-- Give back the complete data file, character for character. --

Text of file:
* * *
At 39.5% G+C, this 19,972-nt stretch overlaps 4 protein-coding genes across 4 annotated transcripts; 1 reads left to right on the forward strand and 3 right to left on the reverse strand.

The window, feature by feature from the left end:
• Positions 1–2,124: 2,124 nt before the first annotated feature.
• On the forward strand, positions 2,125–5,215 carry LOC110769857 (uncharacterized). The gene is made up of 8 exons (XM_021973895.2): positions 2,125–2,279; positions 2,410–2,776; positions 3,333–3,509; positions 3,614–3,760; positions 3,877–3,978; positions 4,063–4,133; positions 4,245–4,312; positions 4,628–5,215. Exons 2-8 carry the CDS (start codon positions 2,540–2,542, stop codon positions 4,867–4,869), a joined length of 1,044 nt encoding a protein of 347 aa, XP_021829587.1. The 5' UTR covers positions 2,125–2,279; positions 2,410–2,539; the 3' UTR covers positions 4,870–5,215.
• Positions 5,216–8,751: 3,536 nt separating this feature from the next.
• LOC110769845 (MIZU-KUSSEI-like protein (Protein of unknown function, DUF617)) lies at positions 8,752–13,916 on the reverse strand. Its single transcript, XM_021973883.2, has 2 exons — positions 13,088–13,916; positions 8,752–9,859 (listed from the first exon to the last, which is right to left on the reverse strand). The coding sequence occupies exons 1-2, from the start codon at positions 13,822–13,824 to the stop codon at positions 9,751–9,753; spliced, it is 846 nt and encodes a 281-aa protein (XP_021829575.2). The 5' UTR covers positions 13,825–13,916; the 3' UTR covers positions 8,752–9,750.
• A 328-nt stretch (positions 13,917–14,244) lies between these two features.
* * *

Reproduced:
At 39.5% G+C, this 19,972-nt stretch overlaps 4 protein-coding genes across 4 annotated transcripts; 1 reads left to right on the forward strand and 3 right to left on the reverse strand.

The window, feature by feature from the left end:
• Positions 1–2,124: 2,124 nt before the first annotated feature.
• On the forward strand, positions 2,125–5,215 carry LOC110769857 (uncharacterized). The gene is made up of 8 exons (XM_021973895.2): positions 2,125–2,279; positions 2,410–2,776; positions 3,333–3,509; positions 3,614–3,760; positions 3,877–3,978; positions 4,063–4,133; positions 4,245–4,312; positions 4,628–5,215. Exons 2-8 carry the CDS (start codon positions 2,540–2,542, stop codon positions 4,867–4,869), a joined length of 1,044 nt encoding a protein of 347 aa, XP_021829587.1. The 5' UTR covers positions 2,125–2,279; positions 2,410–2,539; the 3' UTR covers positions 4,870–5,215.
• Positions 5,216–8,751: 3,536 nt separating this feature from the next.
• LOC110769845 (MIZU-KUSSEI-like protein (Protein of unknown function, DUF617)) lies at positions 8,752–13,916 on the reverse strand. Its single transcript, XM_021973883.2, has 2 exons — positions 13,088–13,916; positions 8,752–9,859 (listed from the first exon to the last, which is right to left on the reverse strand). The coding sequence occupies exons 1-2, from the start codon at positions 13,822–13,824 to the stop codon at positions 9,751–9,753; spliced, it is 846 nt and encodes a 281-aa protein (XP_021829575.2). The 5' UTR covers positions 13,825–13,916; the 3' UTR covers positions 8,752–9,750.
• A 328-nt stretch (positions 13,917–14,244) lies between these two features.